September chores make for successful transition toward fall

Courtesy Colorful leaves of a coleus are shown against the backdrop of Cuban Gold Duranta; both freeze tender and worthy of rooting cuttings to save for planting next year.

September is a transition month, both culturally and horticulturally. Kids are back in school continuing their education, and the hot summer weather usually breaks.

For a fun way to continue your kid's education, visit the Secret Garden in the AgriWorld exhibit at the East Texas State Fair later this month. The exhibit, designed by Smith County Master Gardeners with the Texas A&M AgriLife Extension Service, is for young and old alike. AgriWorld reminds us of the crucial and important role agriculture and our environment play in our everyday lives.

The fair's website describes the reason for this exhibit: "In today's urban society, few children have the opportunity to experience the sights and sounds of the farm. Their only contact with food and agriculture products is when they see them on the grocery shelf or in their own kitchens. AgriWorld offers a unique educational opportunity to help students relate the foods, fibers and other products they use each day to the industry that produces them."

In addition to the Secret Garden exhibit, you'll enjoy Country Life, Wildlife Wonders, Ag in My Community and the ImAGination Station.



Many garden plants finish their colorful displays this month, while others go strong right up to first frost. It is still rather dry in most locations, and September is an important time to wisely use irrigation water to avoid drought stress on woody and herbaceous perennial plants.

Trees and shrubs benefit from a good soaking every few weeks during hot weather in the absence of a good rainfall. Get and use a rain gauge to monitor rain events. While a shower might be a welcome break from summer heat, it may only drop a few tenths of an inch, not enough to do our plants much good. On the other hand, a thunderstorm may quickly drop an inch, but much of it may not soak in to the ground due to runoff.

With trees, we suggest watering long enough to move the water 6 to 8 inches deep into the soil. A long steel probe, like a long screwdriver, is a good tool to determine how deep the water from a rain or irrigation is penetrating. The steel shaft will easily go through moist soil, and then you will meet resistance at the dry front.

Do you have some favorite annuals or tender perennials that you would like to grow again next year? Take cuttings of coleus, sweet potato vine and other annuals, rooting them in pots and keep them on a brightly lighted porch through the winter.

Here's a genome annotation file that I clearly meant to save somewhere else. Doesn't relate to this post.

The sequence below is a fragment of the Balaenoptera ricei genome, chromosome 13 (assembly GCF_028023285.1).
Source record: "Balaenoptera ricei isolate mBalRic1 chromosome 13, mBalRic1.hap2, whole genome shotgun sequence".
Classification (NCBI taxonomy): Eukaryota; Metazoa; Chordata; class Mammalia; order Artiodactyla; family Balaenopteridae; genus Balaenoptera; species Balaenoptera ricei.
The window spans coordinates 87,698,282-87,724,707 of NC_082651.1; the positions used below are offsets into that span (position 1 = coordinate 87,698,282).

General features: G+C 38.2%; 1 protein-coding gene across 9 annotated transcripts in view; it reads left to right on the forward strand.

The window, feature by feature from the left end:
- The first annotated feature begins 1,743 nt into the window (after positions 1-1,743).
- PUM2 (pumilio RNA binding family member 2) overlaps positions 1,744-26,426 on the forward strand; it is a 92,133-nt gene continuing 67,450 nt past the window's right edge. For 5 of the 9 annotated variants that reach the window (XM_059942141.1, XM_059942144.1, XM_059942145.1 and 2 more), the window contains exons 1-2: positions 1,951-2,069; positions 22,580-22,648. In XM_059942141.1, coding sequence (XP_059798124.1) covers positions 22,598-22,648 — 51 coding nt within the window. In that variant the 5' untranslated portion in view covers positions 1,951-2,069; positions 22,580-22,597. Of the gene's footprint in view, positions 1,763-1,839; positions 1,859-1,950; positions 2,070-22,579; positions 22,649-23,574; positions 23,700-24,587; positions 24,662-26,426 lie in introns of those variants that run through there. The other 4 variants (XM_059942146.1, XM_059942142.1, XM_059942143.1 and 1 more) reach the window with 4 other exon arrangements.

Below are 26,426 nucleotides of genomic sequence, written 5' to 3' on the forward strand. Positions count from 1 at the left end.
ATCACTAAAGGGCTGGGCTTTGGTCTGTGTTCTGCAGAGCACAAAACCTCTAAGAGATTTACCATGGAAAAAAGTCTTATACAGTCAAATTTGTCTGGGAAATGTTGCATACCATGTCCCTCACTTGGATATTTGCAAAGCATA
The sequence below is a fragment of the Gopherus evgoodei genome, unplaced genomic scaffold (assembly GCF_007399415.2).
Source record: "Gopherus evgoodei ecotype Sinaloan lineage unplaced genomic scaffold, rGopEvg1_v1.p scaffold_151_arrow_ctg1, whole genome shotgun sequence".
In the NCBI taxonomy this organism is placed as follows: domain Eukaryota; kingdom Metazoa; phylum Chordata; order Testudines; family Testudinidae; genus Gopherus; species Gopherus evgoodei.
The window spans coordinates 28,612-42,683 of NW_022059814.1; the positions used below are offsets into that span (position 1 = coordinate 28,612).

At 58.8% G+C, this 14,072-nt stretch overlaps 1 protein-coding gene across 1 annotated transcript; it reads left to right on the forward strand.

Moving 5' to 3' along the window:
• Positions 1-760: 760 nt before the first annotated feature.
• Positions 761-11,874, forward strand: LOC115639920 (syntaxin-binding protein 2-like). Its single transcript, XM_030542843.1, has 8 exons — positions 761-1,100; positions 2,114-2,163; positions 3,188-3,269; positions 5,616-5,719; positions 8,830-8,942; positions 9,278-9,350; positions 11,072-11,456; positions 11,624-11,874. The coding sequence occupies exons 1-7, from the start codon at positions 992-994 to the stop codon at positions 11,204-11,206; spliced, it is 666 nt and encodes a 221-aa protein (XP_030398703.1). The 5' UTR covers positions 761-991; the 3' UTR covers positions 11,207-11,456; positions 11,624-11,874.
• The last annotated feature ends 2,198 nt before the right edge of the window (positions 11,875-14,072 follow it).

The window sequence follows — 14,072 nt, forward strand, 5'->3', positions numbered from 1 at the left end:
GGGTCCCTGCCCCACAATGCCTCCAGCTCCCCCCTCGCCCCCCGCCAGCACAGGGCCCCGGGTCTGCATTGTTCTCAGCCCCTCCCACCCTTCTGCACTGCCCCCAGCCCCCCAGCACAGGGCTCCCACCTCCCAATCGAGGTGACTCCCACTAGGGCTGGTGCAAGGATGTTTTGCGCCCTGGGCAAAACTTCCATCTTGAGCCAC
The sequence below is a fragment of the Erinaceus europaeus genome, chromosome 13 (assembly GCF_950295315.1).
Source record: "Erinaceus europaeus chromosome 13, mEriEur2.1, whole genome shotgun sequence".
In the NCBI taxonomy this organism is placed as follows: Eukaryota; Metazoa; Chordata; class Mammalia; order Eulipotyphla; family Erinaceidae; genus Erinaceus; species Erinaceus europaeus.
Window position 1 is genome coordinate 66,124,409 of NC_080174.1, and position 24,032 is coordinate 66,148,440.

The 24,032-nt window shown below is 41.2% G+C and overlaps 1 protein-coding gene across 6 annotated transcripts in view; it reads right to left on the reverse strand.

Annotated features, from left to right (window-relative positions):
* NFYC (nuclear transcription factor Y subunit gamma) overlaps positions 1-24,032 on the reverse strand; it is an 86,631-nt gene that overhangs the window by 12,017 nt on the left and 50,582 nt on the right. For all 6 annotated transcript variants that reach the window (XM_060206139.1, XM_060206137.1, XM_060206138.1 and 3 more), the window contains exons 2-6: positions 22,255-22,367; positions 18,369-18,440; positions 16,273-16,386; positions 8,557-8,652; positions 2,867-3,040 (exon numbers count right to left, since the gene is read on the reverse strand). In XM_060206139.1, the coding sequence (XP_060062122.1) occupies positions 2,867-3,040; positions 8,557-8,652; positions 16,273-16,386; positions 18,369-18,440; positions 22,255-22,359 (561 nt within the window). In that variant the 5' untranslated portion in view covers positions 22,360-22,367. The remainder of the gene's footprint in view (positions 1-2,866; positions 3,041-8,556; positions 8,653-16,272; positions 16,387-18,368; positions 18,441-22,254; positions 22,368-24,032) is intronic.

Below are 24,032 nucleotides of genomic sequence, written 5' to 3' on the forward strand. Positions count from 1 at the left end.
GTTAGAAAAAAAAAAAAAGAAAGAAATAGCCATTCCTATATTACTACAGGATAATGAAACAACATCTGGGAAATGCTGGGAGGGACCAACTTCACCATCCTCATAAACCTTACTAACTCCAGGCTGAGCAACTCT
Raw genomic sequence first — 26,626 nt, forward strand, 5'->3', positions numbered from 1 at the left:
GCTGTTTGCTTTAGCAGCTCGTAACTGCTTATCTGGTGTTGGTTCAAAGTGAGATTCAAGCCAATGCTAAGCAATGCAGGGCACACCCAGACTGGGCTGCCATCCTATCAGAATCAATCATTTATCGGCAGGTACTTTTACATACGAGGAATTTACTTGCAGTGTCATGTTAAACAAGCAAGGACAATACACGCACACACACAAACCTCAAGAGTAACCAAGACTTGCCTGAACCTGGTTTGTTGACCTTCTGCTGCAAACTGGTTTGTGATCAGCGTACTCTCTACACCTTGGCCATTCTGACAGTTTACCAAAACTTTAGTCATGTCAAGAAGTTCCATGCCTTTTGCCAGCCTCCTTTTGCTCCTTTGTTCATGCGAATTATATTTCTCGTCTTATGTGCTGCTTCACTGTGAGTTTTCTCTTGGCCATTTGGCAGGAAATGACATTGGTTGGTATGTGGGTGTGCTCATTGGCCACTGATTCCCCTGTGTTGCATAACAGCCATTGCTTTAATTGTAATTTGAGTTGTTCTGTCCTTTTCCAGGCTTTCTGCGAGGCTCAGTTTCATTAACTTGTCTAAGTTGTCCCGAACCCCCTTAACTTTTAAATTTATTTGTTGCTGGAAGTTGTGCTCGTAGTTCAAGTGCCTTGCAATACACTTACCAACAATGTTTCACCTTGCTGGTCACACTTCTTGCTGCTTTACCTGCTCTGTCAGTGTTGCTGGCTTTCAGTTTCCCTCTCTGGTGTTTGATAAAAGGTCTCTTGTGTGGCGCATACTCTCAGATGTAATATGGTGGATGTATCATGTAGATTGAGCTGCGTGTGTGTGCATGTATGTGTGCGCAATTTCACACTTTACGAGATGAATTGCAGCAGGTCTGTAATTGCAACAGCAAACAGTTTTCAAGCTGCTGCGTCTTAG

Collect seed for next year's garden from marigolds, cosmos, gomphrena, zinnias and other flowering annual and perennial garden plants. You must first allow the flower heads to fully mature and dry. Collect and lay seeds on newspaper or paper towels, turning often to dry; then store in glass jars or envelopes in a cool (40 to 50 degrees), dry, dark place.

When the temperature moderates, divide spring-flowering perennials such as irises, Shasta daisies, gaillardias, cannas, day lilies, violets, liriope, and ajuga. Reset divisions into well prepared soil with generous amounts of organic material worked into the top 8 to 10 inches.



I would suggest holding off on a fall application of fertilizer until we get a break in this weather. Fertilizing will stimulate more growth, which will require more water. Lawns can be fertilized as late as early October — this will help the grass build up food reserves during October and November to better make it through the winter months.

Be on the lookout for chinch bugs. This hot, dry weather is what they like, and if your St. Augustine is looking stressed and dying, but the weeds look fine, suspect chinch bugs.

Think back to early this year in late winter-early spring. Did you have a lot of weeds before the grass started growing? Annual bluegrass (Poa annua), chickweed and henbit are the most common weeds of the winter season. These are classified as cool-season weeds, germinating during the fall and winter months as soon as the soil cools. A pre-emergence herbicide (weed preventer) applied when the weather starts cooling off (usually in September) will help reduce the recurrence of the same weeds next spring.

Avoid herbicide applications on weakened grass (from pests or drought) or in dense shade. Carefully follow label rates of application, since applying more than the label rate can damage your lawn. Also keep in mind that you cannot overseed a lawn with ryegrass or tall fescue if you use a pre-emergence herbicide to control grassy weeds.



Your summer vegetable garden may be looking pretty ratty about now. Tomato plants frequently are attacked by spider mites, eggplant leaves riddled with flea beetle holes, and summer heat and drought stressing all garden plants. Make room for the fall garden, and sow for a winter harvest. You can plant beets, broccoli, Brussels sprouts, cabbage, carrots, cauliflower, Swiss chard, collards, kale, garlic, lettuce, arugula, mustard, parsley, English peas, radish, spinach and turnips this month.

A little trick to help get seeds up in hot soil is to soak seed furrows with water before sowing seed, and then lightly mulch the soil. This will help prevent the surface of the soil from crusting, while keeping the soil around the seed moist until it germinates.

Use your finger to gauge soil moisture, and water as needed to germinate and maintain the young, tender plants.

Keith Hansen is Smith County horticulturist with the Texas A&M AgriLife Extension Service. His web page is His blog is


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